Leaded Glass for Shields
One possible problem associated with shielding a gamma ray source is the difficulty in seeing what is on the other side of the shield. This can be a significant issue if the source of the radiation has to be manipulated. One solution has been to use a video camera and monitor. Another approach is to observe the source via one or more mirrors. The most common solution however is to employ a leaded glass window in the shield. Leaded glass, just like lead crystal glassware, is clear and colorless. The piece to the left in the photo is approximately 60 % lead (by weight).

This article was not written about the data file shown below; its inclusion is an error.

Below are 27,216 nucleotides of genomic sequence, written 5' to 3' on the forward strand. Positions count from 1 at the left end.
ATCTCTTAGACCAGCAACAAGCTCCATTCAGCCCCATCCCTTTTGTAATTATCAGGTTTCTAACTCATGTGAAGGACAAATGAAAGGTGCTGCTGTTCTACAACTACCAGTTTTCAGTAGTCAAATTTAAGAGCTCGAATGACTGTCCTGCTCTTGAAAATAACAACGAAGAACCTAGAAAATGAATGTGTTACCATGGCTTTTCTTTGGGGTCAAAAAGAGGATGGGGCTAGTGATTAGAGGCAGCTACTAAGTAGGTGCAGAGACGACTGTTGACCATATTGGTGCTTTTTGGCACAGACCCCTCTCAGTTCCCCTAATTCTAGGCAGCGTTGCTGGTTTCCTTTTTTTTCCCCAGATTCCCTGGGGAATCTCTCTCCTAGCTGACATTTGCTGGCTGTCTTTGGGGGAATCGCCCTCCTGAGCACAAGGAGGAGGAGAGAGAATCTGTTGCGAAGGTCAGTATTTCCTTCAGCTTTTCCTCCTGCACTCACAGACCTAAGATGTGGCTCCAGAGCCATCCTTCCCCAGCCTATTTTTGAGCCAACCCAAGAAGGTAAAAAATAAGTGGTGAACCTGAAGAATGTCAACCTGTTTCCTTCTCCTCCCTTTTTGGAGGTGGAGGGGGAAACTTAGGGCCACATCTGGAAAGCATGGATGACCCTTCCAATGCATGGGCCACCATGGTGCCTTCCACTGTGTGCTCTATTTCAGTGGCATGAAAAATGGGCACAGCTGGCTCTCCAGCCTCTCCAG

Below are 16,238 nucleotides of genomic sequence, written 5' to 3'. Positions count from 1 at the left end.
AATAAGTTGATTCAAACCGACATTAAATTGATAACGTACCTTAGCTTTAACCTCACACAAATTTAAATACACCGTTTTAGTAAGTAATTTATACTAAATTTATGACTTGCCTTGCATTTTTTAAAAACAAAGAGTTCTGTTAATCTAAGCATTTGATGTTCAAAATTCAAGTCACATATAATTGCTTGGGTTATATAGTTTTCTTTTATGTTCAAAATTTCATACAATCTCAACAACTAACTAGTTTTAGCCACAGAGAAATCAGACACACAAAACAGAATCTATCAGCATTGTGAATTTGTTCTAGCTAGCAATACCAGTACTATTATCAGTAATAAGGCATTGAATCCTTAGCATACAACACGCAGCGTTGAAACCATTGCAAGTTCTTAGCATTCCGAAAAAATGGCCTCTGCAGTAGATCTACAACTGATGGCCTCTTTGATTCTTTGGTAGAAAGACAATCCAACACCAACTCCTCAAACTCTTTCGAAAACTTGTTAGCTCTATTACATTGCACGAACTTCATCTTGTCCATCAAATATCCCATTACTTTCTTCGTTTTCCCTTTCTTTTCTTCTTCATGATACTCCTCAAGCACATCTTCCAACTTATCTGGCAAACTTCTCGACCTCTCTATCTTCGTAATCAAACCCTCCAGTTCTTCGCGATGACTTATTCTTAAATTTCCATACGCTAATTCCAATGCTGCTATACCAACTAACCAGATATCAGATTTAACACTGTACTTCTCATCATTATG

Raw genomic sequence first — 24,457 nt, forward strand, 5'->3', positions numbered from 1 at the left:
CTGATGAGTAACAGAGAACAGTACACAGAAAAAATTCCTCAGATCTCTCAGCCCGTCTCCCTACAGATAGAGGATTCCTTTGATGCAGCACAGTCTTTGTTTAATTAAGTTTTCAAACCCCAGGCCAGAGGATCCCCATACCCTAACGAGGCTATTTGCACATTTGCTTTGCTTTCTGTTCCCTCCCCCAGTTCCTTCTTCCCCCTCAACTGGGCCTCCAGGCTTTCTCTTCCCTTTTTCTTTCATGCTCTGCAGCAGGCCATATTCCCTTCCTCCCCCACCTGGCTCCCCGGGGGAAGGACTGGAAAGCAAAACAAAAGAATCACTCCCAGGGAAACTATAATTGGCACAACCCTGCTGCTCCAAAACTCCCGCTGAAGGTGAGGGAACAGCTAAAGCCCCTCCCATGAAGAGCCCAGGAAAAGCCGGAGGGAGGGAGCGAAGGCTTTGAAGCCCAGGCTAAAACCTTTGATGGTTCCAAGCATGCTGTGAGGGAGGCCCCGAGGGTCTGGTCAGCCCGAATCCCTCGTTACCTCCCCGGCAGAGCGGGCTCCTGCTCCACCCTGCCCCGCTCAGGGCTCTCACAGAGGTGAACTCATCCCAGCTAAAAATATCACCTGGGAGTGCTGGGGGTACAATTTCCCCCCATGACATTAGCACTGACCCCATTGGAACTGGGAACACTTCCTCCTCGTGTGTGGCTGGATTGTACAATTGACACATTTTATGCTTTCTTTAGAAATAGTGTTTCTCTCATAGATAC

Unfortunately a prolonged exposure to radiation turns leaded glass a dark amber-brown color. Eventually it can become impossible to see through. The piece of lead glass in the center of the photo was irradiated with gamma rays from cobalt-60.
The darkening of lead glass as a result of an exposure to radiation can be prevented by adding small amounts of cerium (the piece to the right in the photo). Although the presence of the cerium adds a yellowish color to the glass, it makes the glass resistant to radiation induced darkening. Besides, the yellow color looks cool.
Donated by Phil Rudolph.